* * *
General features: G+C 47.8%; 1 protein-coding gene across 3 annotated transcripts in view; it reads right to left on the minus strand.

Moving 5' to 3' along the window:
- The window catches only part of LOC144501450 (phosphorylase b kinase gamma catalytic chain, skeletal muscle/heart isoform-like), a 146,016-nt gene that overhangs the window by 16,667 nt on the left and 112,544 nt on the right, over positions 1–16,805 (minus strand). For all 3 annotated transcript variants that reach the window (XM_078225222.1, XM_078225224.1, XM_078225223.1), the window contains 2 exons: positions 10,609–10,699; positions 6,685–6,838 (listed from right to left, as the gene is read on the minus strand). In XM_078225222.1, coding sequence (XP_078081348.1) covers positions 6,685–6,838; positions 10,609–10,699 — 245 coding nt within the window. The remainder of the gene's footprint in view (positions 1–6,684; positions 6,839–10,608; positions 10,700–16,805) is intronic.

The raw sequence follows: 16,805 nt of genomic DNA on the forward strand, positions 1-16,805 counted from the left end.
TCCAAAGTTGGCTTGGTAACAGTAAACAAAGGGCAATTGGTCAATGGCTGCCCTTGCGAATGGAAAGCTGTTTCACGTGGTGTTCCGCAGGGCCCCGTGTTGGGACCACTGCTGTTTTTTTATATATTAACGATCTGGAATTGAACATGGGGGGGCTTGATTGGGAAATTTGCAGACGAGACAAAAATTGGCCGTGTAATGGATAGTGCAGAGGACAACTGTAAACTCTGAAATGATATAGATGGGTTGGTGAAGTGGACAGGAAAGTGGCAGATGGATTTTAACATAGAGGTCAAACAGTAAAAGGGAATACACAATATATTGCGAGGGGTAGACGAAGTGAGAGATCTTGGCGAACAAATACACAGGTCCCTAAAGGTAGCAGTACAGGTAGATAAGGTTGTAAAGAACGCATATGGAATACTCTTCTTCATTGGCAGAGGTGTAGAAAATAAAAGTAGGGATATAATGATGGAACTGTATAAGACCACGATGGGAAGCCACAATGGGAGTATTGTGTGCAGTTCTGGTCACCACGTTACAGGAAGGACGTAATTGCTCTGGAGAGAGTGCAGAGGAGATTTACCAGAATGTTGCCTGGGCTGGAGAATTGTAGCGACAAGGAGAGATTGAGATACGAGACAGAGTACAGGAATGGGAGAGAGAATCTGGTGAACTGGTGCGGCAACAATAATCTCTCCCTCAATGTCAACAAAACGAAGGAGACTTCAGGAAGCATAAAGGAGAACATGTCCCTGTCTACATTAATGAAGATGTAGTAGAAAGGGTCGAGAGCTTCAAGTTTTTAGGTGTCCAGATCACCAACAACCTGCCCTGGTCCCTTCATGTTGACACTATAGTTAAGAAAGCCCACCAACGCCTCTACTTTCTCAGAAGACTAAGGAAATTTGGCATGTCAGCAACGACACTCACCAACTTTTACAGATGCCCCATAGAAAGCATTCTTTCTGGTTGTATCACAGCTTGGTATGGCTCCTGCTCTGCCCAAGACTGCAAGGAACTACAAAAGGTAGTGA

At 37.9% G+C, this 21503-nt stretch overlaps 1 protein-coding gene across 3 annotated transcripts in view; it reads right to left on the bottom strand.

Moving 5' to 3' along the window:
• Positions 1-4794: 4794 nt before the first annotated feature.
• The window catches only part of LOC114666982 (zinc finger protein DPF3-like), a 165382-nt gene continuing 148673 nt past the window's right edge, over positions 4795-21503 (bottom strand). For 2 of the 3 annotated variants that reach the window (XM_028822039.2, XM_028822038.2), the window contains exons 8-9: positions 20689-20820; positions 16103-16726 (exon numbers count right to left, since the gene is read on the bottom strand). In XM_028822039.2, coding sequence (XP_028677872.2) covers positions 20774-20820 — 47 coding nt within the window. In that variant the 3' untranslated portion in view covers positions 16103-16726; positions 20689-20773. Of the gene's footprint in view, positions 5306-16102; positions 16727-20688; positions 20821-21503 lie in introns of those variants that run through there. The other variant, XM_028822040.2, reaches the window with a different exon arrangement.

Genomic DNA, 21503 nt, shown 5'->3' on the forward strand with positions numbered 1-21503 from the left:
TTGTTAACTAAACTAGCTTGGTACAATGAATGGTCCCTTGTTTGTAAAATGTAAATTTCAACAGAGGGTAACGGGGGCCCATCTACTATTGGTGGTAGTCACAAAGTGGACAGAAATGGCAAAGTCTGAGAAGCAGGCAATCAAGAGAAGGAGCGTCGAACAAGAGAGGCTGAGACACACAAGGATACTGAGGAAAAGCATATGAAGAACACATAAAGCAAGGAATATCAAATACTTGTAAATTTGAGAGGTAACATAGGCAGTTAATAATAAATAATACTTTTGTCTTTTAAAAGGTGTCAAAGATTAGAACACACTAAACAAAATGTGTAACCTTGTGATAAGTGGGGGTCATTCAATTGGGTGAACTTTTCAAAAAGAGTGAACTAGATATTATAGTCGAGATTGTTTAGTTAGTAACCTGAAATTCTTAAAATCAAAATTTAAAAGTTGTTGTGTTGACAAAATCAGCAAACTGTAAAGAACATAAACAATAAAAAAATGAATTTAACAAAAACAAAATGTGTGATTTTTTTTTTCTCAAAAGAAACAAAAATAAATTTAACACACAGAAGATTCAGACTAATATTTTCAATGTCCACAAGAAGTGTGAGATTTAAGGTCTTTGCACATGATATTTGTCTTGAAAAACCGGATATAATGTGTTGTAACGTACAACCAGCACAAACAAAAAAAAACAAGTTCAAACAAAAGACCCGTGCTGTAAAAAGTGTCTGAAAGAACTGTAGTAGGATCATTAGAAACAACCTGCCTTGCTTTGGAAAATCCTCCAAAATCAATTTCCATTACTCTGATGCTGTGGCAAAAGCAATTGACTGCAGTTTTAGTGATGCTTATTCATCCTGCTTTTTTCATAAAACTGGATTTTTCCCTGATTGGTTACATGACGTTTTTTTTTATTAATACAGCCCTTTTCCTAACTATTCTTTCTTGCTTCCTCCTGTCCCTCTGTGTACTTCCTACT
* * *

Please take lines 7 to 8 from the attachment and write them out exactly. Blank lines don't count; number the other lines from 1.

Moving 5' to 3' along the window:
• Positions 1-4794: 4794 nt before the first annotated feature.